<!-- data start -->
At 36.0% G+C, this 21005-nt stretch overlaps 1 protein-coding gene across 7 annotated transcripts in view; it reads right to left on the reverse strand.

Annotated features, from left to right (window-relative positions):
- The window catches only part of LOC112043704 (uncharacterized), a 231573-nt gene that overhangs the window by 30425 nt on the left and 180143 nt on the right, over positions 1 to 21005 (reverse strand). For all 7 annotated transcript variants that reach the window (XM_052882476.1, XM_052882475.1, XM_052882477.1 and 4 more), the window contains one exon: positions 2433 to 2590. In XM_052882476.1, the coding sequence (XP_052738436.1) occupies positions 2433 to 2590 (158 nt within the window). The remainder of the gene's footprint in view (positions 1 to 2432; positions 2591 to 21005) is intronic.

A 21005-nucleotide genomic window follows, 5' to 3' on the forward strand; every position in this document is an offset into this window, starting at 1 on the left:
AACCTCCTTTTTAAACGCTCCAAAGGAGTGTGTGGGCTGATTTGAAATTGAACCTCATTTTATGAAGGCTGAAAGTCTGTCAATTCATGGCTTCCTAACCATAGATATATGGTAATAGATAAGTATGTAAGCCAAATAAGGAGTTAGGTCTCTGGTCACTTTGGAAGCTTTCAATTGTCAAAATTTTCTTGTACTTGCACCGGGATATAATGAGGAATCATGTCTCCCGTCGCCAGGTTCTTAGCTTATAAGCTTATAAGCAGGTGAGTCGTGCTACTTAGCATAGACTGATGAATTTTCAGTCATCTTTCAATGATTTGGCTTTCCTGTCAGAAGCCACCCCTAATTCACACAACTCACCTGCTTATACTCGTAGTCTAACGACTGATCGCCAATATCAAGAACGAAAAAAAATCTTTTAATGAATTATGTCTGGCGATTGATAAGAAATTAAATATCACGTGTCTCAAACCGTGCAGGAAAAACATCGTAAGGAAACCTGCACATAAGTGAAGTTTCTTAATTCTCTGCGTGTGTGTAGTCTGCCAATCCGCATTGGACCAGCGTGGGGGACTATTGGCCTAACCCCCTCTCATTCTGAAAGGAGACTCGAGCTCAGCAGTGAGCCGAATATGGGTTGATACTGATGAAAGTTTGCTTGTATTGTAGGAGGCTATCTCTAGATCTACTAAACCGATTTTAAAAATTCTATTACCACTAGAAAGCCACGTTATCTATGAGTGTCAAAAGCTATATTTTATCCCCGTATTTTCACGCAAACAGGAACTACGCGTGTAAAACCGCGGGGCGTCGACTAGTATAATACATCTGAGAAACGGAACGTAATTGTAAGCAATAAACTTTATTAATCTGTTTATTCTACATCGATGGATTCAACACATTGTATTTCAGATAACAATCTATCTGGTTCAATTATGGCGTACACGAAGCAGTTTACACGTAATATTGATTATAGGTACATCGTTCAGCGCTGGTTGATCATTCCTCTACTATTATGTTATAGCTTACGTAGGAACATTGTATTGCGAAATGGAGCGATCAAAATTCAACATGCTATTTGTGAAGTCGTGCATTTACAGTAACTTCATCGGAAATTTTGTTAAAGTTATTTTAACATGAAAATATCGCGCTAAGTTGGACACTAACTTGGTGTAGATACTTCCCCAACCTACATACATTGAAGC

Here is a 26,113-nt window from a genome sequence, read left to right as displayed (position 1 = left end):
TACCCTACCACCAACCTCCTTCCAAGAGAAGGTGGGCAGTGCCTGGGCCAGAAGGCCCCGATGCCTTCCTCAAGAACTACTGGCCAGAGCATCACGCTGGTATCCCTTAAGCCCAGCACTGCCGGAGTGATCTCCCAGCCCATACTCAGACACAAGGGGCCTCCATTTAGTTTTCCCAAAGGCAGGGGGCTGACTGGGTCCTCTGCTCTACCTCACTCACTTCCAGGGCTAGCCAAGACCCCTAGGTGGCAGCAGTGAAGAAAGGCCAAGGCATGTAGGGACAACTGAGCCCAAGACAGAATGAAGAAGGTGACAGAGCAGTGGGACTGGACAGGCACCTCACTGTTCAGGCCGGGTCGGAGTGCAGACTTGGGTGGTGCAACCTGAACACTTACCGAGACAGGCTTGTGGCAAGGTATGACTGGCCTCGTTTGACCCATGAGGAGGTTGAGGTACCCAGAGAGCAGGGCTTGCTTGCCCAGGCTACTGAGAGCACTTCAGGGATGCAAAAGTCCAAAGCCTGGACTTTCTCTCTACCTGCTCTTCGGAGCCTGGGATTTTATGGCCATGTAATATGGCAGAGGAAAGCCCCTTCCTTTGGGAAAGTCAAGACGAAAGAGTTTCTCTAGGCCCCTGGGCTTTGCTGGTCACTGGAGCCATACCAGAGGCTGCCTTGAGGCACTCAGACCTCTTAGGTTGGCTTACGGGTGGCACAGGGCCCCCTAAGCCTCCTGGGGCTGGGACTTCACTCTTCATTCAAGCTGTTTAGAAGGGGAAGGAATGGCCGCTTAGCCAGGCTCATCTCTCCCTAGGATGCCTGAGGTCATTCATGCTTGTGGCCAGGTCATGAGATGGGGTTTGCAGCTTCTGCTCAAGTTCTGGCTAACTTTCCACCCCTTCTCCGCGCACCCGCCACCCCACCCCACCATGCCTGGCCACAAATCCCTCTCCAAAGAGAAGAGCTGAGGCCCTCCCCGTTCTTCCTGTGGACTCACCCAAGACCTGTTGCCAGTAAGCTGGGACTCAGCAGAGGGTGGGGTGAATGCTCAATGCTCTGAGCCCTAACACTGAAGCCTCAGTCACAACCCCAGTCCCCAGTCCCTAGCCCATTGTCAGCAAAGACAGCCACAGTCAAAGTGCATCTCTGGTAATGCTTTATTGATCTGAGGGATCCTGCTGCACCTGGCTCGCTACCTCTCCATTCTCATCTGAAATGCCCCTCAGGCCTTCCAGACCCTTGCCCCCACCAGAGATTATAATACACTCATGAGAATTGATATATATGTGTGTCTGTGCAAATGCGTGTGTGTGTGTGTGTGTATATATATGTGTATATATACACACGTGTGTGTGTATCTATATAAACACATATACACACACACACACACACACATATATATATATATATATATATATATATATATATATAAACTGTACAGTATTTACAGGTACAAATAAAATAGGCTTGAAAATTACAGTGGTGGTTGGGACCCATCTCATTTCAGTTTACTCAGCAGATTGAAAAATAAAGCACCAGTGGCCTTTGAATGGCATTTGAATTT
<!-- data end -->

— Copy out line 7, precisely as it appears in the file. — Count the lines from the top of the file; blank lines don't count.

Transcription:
TACCCTACCACCAACCTCCTTCCAAGAGAAGGTGGGCAGTGCCTGGGCCAGAAGGCCCCGATGCCTTCCTCAAGAACTACTGGCCAGAGCATCACGCTGGTATCCCTTAAGCCCAGCACTGCCGGAGTGATCTCCCAGCCCATACTCAGACACAAGGGGCCTCCATTTAGTTTTCCCAAAGGCAGGGGGCTGACTGGGTCCTCTGCTCTACCTCACTCACTTCCAGGGCTAGCCAAGACCCCTAGGTGGCAGCAGTGAAGAAAGGCCAAGGCATGTAGGGACAACTGAGCCCAAGACAGAATGAAGAAGGTGACAGAGCAGTGGGACTGGACAGGCACCTCACTGTTCAGGCCGGGTCGGAGTGCAGACTTGGGTGGTGCAACCTGAACACTTACCGAGACAGGCTTGTGGCAAGGTATGACTGGCCTCGTTTGACCCATGAGGAGGTTGAGGTACCCAGAGAGCAGGGCTTGCTTGCCCAGGCTACTGAGAGCACTTCAGGGATGCAAAAGTCCAAAGCCTGGACTTTCTCTCTACCTGCTCTTCGGAGCCTGGGATTTTATGGCCATGTAATATGGCAGAGGAAAGCCCCTTCCTTTGGGAAAGTCAAGACGAAAGAGTTTCTCTAGGCCCCTGGGCTTTGCTGGTCACTGGAGCCATACCAGAGGCTGCCTTGAGGCACTCAGACCTCTTAGGTTGGCTTACGGGTGGCACAGGGCCCCCTAAGCCTCCTGGGGCTGGGACTTCACTCTTCATTCAAGCTGTTTAGAAGGGGAAGGAATGGCCGCTTAGCCAGGCTCATCTCTCCCTAGGATGCCTGAGGTCATTCATGCTTGTGGCCAGGTCATGAGATGGGGTTTGCAGCTTCTGCTCAAGTTCTGGCTAACTTTCCACCCCTTCTCCGCGCACCCGCCACCCCACCCCACCATGCCTGGCCACAAATCCCTCTCCAAAGAGAAGAGCTGAGGCCCTCCCCGTTCTTCCTGTGGACTCACCCAAGACCTGTTGCCAGTAAGCTGGGACTCAGCAGAGGGTGGGGTGAATGCTCAATGCTCTGAGCCCTAACACTGAAGCCTCAGTCACAACCCCAGTCCCCAGTCCCTAGCCCATTGTCAGCAAAGACAGCCACAGTCAAAGTGCATCTCTGGTAATGCTTTATTGATCTGAGGGATCCTGCTGCACCTGGCTCGCTACCTCTCCATTCTCATCTGAAATGCCCCTCAGGCCTTCCAGACCCTTGCCCCCACCAGAGATTATAATACACTCATGAGAATTGATATATATGTGTGTCTGTGCAAATGCGTGTGTGTGTGTGTGTGTATATATATGTGTATATATACACACGTGTGTGTGTATCTATATAAACACATATACACACACACACACACACACATATATATATATATATATATATATATATATATATATAAACTGTACAGTATTTACAGGTACAAATAAAATAGGCTTGAAAATTACAGTGGTGGTTGGGACCCATCTCATTTCAGTTTACTCAGCAGATTGAAAAATAAAGCACCAGTGGCCTTTGAATGGCATTTGAATTT